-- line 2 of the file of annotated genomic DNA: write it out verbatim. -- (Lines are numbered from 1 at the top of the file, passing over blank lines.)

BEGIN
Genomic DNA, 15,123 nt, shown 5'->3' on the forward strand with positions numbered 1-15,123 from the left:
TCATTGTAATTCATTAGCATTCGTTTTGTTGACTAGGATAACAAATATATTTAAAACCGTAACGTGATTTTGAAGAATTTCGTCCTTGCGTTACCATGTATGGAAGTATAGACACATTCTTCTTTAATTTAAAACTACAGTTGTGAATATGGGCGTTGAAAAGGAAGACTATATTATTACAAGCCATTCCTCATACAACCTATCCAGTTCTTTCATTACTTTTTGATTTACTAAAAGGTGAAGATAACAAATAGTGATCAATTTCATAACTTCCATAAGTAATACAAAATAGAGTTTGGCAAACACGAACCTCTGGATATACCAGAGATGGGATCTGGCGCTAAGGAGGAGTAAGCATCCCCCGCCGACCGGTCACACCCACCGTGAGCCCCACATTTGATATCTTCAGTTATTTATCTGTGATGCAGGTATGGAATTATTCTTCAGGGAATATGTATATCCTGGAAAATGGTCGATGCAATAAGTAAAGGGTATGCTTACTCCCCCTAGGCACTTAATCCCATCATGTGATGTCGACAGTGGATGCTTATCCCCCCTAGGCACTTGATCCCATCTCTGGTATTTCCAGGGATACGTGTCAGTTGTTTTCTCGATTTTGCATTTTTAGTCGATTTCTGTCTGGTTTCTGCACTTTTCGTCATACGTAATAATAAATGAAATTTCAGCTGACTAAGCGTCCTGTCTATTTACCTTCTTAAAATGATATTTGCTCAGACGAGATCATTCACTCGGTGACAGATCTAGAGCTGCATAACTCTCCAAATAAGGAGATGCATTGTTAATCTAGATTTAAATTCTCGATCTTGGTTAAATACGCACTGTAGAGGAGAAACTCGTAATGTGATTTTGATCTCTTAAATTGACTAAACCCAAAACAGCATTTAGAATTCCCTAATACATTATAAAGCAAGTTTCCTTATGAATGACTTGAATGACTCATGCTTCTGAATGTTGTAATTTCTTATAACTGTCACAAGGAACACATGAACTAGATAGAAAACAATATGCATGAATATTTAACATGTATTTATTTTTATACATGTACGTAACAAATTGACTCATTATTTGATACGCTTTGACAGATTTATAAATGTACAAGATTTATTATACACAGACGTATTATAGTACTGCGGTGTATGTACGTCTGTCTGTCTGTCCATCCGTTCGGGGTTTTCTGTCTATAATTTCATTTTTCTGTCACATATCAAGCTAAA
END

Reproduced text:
TCATTGTAATTCATTAGCATTCGTTTTGTTGACTAGGATAACAAATATATTTAAAACCGTAACGTGATTTTGAAGAATTTCGTCCTTGCGTTACCATGTATGGAAGTATAGACACATTCTTCTTTAATTTAAAACTACAGTTGTGAATATGGGCGTTGAAAAGGAAGACTATATTATTACAAGCCATTCCTCATACAACCTATCCAGTTCTTTCATTACTTTTTGATTTACTAAAAGGTGAAGATAACAAATAGTGATCAATTTCATAACTTCCATAAGTAATACAAAATAGAGTTTGGCAAACACGAACCTCTGGATATACCAGAGATGGGATCTGGCGCTAAGGAGGAGTAAGCATCCCCCGCCGACCGGTCACACCCACCGTGAGCCCCACATTTGATATCTTCAGTTATTTATCTGTGATGCAGGTATGGAATTATTCTTCAGGGAATATGTATATCCTGGAAAATGGTCGATGCAATAAGTAAAGGGTATGCTTACTCCCCCTAGGCACTTAATCCCATCATGTGATGTCGACAGTGGATGCTTATCCCCCCTAGGCACTTGATCCCATCTCTGGTATTTCCAGGGATACGTGTCAGTTGTTTTCTCGATTTTGCATTTTTAGTCGATTTCTGTCTGGTTTCTGCACTTTTCGTCATACGTAATAATAAATGAAATTTCAGCTGACTAAGCGTCCTGTCTATTTACCTTCTTAAAATGATATTTGCTCAGACGAGATCATTCACTCGGTGACAGATCTAGAGCTGCATAACTCTCCAAATAAGGAGATGCATTGTTAATCTAGATTTAAATTCTCGATCTTGGTTAAATACGCACTGTAGAGGAGAAACTCGTAATGTGATTTTGATCTCTTAAATTGACTAAACCCAAAACAGCATTTAGAATTCCCTAATACATTATAAAGCAAGTTTCCTTATGAATGACTTGAATGACTCATGCTTCTGAATGTTGTAATTTCTTATAACTGTCACAAGGAACACATGAACTAGATAGAAAACAATATGCATGAATATTTAACATGTATTTATTTTTATACATGTACGTAACAAATTGACTCATTATTTGATACGCTTTGACAGATTTATAAATGTACAAGATTTATTATACACAGACGTATTATAGTACTGCGGTGTATGTACGTCTGTCTGTCTGTCCATCCGTTCGGGGTTTTCTGTCTATAATTTCATTTTTCTGTCACATATCAAGCTAAA